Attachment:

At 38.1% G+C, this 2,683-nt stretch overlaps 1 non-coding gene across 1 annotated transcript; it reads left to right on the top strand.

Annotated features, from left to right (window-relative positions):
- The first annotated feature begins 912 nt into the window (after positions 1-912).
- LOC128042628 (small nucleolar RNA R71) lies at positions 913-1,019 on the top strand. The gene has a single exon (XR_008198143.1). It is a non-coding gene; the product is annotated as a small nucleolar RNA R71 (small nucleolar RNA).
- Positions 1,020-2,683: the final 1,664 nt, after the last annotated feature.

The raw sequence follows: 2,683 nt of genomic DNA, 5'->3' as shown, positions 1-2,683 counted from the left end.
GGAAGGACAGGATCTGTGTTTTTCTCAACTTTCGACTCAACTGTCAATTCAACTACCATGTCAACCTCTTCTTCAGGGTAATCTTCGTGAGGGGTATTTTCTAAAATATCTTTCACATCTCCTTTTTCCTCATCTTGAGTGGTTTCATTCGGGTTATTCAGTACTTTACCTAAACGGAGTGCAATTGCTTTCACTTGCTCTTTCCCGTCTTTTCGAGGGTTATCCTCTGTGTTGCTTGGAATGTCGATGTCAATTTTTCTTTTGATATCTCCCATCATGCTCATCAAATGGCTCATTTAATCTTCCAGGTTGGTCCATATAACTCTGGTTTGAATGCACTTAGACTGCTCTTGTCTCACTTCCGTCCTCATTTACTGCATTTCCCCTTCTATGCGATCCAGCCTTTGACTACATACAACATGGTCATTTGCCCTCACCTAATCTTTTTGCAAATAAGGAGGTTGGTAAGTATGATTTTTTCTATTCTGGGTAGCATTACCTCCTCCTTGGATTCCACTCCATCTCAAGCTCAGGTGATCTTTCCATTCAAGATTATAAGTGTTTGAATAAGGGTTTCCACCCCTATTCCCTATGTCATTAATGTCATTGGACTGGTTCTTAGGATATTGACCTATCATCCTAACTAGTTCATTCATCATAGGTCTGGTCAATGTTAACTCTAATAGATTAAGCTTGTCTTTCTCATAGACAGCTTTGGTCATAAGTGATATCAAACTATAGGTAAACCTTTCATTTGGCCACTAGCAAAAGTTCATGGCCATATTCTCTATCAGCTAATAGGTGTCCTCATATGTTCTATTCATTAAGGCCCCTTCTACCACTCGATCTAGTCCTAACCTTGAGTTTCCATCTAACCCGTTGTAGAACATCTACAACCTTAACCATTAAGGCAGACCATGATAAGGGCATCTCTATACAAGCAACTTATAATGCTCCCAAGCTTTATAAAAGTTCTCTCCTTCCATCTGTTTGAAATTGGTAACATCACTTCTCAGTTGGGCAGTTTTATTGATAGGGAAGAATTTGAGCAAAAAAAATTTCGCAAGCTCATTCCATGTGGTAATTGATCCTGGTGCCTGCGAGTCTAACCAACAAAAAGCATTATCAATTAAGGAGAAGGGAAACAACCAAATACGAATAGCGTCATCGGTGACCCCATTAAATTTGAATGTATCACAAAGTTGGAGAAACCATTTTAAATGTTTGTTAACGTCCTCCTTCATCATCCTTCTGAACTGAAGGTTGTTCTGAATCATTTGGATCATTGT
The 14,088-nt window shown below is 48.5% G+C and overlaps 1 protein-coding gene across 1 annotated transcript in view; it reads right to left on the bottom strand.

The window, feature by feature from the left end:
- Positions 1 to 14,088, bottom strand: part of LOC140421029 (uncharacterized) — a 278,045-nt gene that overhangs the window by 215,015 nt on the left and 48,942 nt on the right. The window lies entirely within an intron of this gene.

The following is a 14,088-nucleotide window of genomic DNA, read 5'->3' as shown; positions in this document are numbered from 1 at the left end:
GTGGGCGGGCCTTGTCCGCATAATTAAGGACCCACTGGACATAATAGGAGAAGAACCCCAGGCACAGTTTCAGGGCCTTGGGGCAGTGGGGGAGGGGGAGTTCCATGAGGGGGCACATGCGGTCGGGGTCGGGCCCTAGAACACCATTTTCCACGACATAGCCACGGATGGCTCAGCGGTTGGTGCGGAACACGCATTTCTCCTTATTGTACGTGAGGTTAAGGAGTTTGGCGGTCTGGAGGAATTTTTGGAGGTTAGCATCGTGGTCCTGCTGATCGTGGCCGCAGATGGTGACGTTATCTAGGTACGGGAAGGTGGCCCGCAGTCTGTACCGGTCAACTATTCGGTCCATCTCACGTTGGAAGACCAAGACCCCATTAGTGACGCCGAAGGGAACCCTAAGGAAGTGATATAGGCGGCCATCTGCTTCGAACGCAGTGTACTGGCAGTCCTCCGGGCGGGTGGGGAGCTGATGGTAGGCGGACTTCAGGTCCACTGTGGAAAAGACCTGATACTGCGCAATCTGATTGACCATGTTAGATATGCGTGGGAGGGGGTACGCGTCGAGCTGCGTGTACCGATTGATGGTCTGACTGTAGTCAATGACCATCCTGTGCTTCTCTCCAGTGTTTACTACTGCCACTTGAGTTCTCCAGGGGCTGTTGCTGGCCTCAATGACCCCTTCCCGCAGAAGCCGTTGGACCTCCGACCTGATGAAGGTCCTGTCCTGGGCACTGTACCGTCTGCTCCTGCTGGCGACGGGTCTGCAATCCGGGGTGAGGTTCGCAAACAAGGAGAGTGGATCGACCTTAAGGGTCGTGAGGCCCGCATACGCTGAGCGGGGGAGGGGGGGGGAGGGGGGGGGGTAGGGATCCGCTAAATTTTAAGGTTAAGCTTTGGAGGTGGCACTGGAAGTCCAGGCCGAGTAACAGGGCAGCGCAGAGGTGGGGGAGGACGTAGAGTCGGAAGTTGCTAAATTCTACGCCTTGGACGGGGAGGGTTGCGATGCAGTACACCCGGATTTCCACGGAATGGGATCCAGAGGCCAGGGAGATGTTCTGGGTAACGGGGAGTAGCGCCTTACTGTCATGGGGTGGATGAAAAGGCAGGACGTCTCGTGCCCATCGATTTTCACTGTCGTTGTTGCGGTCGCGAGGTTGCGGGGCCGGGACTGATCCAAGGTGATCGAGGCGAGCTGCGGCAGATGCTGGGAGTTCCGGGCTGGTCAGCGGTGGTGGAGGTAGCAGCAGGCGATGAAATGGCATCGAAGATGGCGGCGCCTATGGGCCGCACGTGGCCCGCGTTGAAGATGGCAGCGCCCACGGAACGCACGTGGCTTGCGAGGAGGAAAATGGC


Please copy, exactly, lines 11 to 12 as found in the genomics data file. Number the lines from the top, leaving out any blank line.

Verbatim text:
The following is a 14,088-nucleotide window of genomic DNA, read 5'->3' as shown; positions in this document are numbered from 1 at the left end:
GTGGGCGGGCCTTGTCCGCATAATTAAGGACCCACTGGACATAATAGGAGAAGAACCCCAGGCACAGTTTCAGGGCCTTGGGGCAGTGGGGGAGGGGGAGTTCCATGAGGGGGCACATGCGGTCGGGGTCGGGCCCTAGAACACCATTTTCCACGACATAGCCACGGATGGCTCAGCGGTTGGTGCGGAACACGCATTTCTCCTTATTGTACGTGAGGTTAAGGAGTTTGGCGGTCTGGAGGAATTTTTGGAGGTTAGCATCGTGGTCCTGCTGATCGTGGCCGCAGATGGTGACGTTATCTAGGTACGGGAAGGTGGCCCGCAGTCTGTACCGGTCAACTATTCGGTCCATCTCACGTTGGAAGACCAAGACCCCATTAGTGACGCCGAAGGGAACCCTAAGGAAGTGATATAGGCGGCCATCTGCTTCGAACGCAGTGTACTGGCAGTCCTCCGGGCGGGTGGGGAGCTGATGGTAGGCGGACTTCAGGTCCACTGTGGAAAAGACCTGATACTGCGCAATCTGATTGACCATGTTAGATATGCGTGGGAGGGGGTACGCGTCGAGCTGCGTGTACCGATTGATGGTCTGACTGTAGTCAATGACCATCCTGTGCTTCTCTCCAGTGTTTACTACTGCCACTTGAGTTCTCCAGGGGCTGTTGCTGGCCTCAATGACCCCTTCCCGCAGAAGCCGTTGGACCTCCGACCTGATGAAGGTCCTGTCCTGGGCACTGTACCGTCTGCTCCTGCTGGCGACGGGTCTGCAATCCGGGGTGAGGTTCGCAAACAAGGAGAGTGGATCGACCTTAAGGGTCGTGAGGCCCGCATACGCTGAGCGGGGGAGGGGGGGGGAGGGGGGGGGGTAGGGATCCGCTAAATTTTAAGGTTAAGCTTTGGAGGTGGCACTGGAAGTCCAGGCCGAGTAACAGGGCAGCGCAGAGGTGGGGGAGGACGTAGAGTCGGAAGTTGCTAAATTCTACGCCTTGGACGGGGAGGGTTGCGATGCAGTACACCCGGATTTCCACGGAATGGGATCCAGAGGCCAGGGAGATGTTCTGGGTAACGGGGAGTAGCGCCTTACTGTCATGGGGTGGATGAAAAGGCAGGACGTCTCGTGCCCATCGATTTTCACTGTCGTTGTTGCGGTCGCGAGGTTGCGGGGCCGGGACTGATCCAAGGTGATCGAGGCGAGCTGCGGCAGATGCTGGGAGTTCCGGGCTGGTCAGCGGTGGTGGAGGTAGCAGCAGGCGATGAAATGGCATCGAAGATGGCGGCGCCTATGGGCCGCACGTGGCCCGCGTTGAAGATGGCAGCGCCCACGGAACGCACGTGGCTTGCGAGGAGGAAAATGGC